Laravel Blade Directives are syntactic sugar functions that hide the underlying complex and ugly code. This make code more readable and clear.
Blade includes lots of built-in directives. But, this tutorial will help you with laravel blade directives that you’ll often reach out during your time in laravel.
This helps to check if the user is a guest i.e., not an authenticated user. For this purpose we use:
@if(auth()->guest()) // The user is not authenticated. @endif
To make this even easier, the blade provides us with @guest a directive. This helps to write code in a much shorter way.
@guest // The user is not authenticated. @endguest
To check this, we can use the code given below:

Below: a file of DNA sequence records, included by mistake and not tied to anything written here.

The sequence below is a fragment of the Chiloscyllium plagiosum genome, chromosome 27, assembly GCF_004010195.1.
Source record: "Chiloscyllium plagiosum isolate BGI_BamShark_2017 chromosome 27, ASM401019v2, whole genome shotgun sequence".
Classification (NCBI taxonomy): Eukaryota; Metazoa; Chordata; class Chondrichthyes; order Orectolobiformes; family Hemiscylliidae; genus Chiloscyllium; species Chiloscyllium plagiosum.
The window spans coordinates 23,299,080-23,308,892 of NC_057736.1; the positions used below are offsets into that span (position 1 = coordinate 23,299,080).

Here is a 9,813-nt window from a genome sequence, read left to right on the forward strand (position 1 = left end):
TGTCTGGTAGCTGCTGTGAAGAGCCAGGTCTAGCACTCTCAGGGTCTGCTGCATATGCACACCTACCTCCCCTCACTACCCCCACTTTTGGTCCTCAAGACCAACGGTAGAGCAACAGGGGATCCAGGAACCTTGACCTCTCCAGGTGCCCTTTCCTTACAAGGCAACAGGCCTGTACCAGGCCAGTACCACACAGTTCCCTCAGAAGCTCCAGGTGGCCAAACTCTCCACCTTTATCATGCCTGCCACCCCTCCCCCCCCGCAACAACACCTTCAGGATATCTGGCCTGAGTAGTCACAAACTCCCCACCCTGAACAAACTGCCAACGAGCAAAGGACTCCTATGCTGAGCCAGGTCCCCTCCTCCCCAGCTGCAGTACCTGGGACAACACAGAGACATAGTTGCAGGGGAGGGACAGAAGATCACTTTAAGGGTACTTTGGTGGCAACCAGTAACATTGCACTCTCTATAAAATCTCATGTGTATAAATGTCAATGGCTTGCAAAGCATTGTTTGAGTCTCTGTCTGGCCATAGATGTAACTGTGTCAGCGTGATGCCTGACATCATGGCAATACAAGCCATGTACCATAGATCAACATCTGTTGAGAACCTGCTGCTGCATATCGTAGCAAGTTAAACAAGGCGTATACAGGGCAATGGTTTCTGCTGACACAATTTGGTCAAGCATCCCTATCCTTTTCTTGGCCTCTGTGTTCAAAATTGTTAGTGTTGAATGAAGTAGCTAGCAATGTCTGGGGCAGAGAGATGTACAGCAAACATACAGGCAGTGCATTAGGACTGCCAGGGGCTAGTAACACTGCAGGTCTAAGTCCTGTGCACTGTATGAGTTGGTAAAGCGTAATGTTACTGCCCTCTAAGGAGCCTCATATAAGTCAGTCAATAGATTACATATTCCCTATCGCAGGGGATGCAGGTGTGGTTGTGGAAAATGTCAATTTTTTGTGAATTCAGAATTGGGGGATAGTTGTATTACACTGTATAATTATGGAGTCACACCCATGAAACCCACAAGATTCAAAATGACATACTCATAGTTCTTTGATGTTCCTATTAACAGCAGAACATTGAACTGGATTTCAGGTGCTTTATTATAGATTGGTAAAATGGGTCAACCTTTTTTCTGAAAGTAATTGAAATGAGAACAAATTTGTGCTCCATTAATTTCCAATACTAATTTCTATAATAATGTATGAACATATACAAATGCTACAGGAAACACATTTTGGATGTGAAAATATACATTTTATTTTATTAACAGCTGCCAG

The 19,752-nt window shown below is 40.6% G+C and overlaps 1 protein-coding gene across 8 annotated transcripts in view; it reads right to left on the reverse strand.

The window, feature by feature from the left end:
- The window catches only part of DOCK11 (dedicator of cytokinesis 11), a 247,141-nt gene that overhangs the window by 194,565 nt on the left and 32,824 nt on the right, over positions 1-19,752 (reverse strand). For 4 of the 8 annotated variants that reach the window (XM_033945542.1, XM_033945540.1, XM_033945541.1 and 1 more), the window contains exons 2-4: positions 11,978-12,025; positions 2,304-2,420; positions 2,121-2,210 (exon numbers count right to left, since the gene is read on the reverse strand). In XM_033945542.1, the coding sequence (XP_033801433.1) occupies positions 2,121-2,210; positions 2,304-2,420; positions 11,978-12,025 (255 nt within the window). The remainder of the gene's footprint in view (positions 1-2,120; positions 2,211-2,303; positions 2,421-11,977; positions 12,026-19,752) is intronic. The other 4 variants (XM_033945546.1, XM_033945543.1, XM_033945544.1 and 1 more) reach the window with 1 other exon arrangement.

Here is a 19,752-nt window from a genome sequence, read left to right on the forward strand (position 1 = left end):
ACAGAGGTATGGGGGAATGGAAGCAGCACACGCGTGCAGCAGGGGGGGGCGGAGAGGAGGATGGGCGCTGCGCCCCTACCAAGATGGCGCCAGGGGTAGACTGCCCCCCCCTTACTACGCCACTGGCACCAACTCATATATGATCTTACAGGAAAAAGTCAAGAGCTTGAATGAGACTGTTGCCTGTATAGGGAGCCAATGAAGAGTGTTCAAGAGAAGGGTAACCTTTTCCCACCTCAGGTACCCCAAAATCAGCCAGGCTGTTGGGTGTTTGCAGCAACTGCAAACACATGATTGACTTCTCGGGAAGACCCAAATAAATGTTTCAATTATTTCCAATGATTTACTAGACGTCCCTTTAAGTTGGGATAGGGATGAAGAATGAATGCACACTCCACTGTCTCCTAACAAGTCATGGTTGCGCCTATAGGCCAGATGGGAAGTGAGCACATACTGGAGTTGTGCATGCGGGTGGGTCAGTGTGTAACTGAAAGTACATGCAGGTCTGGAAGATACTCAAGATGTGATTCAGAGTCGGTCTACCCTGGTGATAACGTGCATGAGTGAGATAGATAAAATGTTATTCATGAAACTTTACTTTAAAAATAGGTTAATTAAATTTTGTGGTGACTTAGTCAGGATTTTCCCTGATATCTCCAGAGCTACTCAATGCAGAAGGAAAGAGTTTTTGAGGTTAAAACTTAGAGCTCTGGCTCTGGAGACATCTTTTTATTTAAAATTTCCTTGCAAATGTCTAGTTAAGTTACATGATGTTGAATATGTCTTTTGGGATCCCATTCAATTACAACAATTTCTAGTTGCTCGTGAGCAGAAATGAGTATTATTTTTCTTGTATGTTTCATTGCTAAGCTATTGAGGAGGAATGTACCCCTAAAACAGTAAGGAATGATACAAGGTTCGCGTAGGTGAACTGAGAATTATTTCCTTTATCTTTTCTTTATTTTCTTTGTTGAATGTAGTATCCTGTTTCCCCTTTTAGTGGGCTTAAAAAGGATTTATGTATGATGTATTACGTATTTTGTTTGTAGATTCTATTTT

@if(auth()->user()) // The user is authenticated. @endif
The above code works fine but as a programmer, we should always look for easy and shorter ways to write code. For that purpose, laravel provides blade directive which is @auth.
@auth // The user is authenticated. @endauth
To combine the two directives we can use else:
@guest // The user is not authenticated. @else // The user is authenticated. @endguest
Most of the websites nowadays have multiple themes. This might require us to include a file if it exists else include another file. We can easily achieve this by using laravel:
@if(view()->exists('first-view-name')) @include('first-view-name') @else @include('second-view-name') @endif
We can write the above code in much easier and shorter way with blade.
You can continue this post on https://laravelproject.com/useful-laravel-blade-directives/